World Video | Defence | Foreign Affairs | Natural Events | Trade | NZ in World News | NZ National News Video | NZ Regional News | Search

 

Australia Transfer of Prisoner Arrangement with US

Government Finalises Transfer of Prisoner Arrangement with United States

The Government has reached an understanding with the United States concerning the possible transfer of prisoners sentenced by a United States Military Commission.

The arrangement was signed in Washington on 9 May 2006 by Australia’s Ambassador to the United States, Dennis Richardson, and the Legal Advisor to the Appointing Authority, Office of Military Commissions, Brigadier General Thomas Hemingway.

Transfers would need the approval of the Australian and United States Governments and the transferee and would only be possible after the judgment of the Military Commission is final. The enforcement of the sentence will be governed by Australian law but must maintain the legal nature and duration of the original sentence.

The Arrangement is consistent with the requirements of the International Transfer of Prisoners Act 1997 and complements existing arrangements with the United States.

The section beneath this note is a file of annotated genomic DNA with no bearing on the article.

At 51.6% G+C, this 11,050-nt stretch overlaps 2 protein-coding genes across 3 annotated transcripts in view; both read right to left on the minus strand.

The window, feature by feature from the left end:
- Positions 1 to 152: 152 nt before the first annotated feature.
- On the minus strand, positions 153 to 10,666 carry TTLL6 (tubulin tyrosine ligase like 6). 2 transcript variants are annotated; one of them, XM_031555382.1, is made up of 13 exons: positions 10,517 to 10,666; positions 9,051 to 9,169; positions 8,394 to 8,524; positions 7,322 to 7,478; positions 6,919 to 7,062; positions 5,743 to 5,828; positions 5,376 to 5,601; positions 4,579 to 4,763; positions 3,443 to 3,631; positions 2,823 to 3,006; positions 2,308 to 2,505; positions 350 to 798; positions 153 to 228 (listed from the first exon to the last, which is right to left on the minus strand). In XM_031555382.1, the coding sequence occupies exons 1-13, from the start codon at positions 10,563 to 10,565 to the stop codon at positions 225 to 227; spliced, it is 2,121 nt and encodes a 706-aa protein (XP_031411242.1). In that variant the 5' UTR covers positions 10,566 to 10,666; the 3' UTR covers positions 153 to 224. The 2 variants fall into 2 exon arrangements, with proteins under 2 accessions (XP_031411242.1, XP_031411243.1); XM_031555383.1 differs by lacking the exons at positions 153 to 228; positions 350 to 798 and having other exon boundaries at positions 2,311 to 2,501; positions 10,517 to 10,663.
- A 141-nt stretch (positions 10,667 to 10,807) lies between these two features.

Should Mr David Hicks, who is currently facing charges before the Military Commission, be convicted, the arrangement would provide a means for Mr Hicks to apply to be transferred to serve any penal sentence in Australia in accordance with Australian and US law.

© Scoop Media

 
 
 
World Headlines

 

North Korea: NZ Denounces Missile Test

Foreign Affairs Minister Winston Peters has denounced North Korea’s latest ballistic missile test. The test, which took place this morning, is North Korea’s third test flight of an inter-continental ballistic missile. More>>

ALSO:

Gordon Campbell: Zimbabwe - Meet The New Bosses

At 75, Mnangagwa is not exactly what you’d call a new broom. As many observers have pointed out, his track record has been one of unswerving dedication to Mugabe ever since the days of anti-colonial insurgency... To these guys, things had to change in Zimbabwe, so that things could remain the same. More>>

ALSO: